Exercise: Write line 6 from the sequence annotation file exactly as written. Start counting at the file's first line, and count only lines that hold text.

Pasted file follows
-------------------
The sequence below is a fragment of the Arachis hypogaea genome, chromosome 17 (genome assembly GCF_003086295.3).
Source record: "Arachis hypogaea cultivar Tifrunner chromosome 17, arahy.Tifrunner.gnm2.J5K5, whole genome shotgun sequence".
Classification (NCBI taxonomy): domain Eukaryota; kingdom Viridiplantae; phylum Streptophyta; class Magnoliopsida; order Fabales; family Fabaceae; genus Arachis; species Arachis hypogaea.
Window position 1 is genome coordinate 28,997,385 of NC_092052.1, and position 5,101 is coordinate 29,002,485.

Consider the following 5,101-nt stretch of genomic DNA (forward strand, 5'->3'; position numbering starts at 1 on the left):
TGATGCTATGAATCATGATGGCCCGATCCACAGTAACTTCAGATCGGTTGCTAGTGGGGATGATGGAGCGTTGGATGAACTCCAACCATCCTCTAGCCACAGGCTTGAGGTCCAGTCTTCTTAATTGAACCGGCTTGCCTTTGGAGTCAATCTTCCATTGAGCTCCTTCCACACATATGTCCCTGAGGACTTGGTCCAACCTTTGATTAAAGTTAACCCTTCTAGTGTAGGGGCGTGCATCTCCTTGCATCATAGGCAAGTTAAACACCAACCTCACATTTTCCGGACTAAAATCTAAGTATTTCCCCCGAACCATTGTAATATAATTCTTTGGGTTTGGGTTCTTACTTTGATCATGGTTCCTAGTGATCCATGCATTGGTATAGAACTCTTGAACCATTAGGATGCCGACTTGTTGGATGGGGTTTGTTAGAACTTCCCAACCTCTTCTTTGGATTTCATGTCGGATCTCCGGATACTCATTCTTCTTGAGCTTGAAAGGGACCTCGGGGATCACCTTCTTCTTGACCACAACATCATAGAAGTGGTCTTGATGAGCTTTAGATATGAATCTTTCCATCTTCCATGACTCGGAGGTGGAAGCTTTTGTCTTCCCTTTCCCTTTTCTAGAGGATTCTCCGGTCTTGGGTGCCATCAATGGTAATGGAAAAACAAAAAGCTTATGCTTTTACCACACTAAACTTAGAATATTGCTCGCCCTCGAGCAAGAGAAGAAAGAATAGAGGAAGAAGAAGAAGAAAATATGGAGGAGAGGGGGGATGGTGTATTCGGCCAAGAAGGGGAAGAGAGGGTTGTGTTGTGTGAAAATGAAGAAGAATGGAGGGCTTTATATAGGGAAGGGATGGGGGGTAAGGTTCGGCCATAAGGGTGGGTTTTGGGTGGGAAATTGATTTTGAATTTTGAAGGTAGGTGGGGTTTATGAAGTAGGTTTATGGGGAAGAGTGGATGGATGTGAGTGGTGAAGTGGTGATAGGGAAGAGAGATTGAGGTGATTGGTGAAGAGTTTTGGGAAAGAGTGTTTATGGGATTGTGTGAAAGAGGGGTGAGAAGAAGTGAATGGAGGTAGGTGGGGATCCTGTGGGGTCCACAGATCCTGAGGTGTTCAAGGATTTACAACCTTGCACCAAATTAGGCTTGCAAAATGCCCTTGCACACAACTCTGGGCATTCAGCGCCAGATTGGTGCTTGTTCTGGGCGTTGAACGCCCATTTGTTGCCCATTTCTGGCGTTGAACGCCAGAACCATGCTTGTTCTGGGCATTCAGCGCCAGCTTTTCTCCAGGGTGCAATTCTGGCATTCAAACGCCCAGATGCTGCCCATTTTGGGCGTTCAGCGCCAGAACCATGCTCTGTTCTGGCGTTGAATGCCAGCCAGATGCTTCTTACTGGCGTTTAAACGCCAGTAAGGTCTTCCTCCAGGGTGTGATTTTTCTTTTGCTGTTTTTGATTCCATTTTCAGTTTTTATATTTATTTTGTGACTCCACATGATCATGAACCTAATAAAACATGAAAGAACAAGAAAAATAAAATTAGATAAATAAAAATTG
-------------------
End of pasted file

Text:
TGATGCTATGAATCATGATGGCCCGATCCACAGTAACTTCAGATCGGTTGCTAGTGGGGATGATGGAGCGTTGGATGAACTCCAACCATCCTCTAGCCACAGGCTTGAGGTCCAGTCTTCTTAATTGAACCGGCTTGCCTTTGGAGTCAATCTTCCATTGAGCTCCTTCCACACATATGTCCCTGAGGACTTGGTCCAACCTTTGATTAAAGTTAACCCTTCTAGTGTAGGGGCGTGCATCTCCTTGCATCATAGGCAAGTTAAACACCAACCTCACATTTTCCGGACTAAAATCTAAGTATTTCCCCCGAACCATTGTAATATAATTCTTTGGGTTTGGGTTCTTACTTTGATCATGGTTCCTAGTGATCCATGCATTGGTATAGAACTCTTGAACCATTAGGATGCCGACTTGTTGGATGGGGTTTGTTAGAACTTCCCAACCTCTTCTTTGGATTTCATGTCGGATCTCCGGATACTCATTCTTCTTGAGCTTGAAAGGGACCTCGGGGATCACCTTCTTCTTGACCACAACATCATAGAAGTGGTCTTGATGAGCTTTAGATATGAATCTTTCCATCTTCCATGACTCGGAGGTGGAAGCTTTTGTCTTCCCTTTCCCTTTTCTAGAGGATTCTCCGGTCTTGGGTGCCATCAATGGTAATGGAAAAACAAAAAGCTTATGCTTTTACCACACTAAACTTAGAATATTGCTCGCCCTCGAGCAAGAGAAGAAAGAATAGAGGAAGAAGAAGAAGAAAATATGGAGGAGAGGGGGGATGGTGTATTCGGCCAAGAAGGGGAAGAGAGGGTTGTGTTGTGTGAAAATGAAGAAGAATGGAGGGCTTTATATAGGGAAGGGATGGGGGGTAAGGTTCGGCCATAAGGGTGGGTTTTGGGTGGGAAATTGATTTTGAATTTTGAAGGTAGGTGGGGTTTATGAAGTAGGTTTATGGGGAAGAGTGGATGGATGTGAGTGGTGAAGTGGTGATAGGGAAGAGAGATTGAGGTGATTGGTGAAGAGTTTTGGGAAAGAGTGTTTATGGGATTGTGTGAAAGAGGGGTGAGAAGAAGTGAATGGAGGTAGGTGGGGATCCTGTGGGGTCCACAGATCCTGAGGTGTTCAAGGATTTACAACCTTGCACCAAATTAGGCTTGCAAAATGCCCTTGCACACAACTCTGGGCATTCAGCGCCAGATTGGTGCTTGTTCTGGGCGTTGAACGCCCATTTGTTGCCCATTTCTGGCGTTGAACGCCAGAACCATGCTTGTTCTGGGCATTCAGCGCCAGCTTTTCTCCAGGGTGCAATTCTGGCATTCAAACGCCCAGATGCTGCCCATTTTGGGCGTTCAGCGCCAGAACCATGCTCTGTTCTGGCGTTGAATGCCAGCCAGATGCTTCTTACTGGCGTTTAAACGCCAGTAAGGTCTTCCTCCAGGGTGTGATTTTTCTTTTGCTGTTTTTGATTCCATTTTCAGTTTTTATATTTATTTTGTGACTCCACATGATCATGAACCTAATAAAACATGAAAGAACAAGAAAAATAAAATTAGATAAATAAAAATTG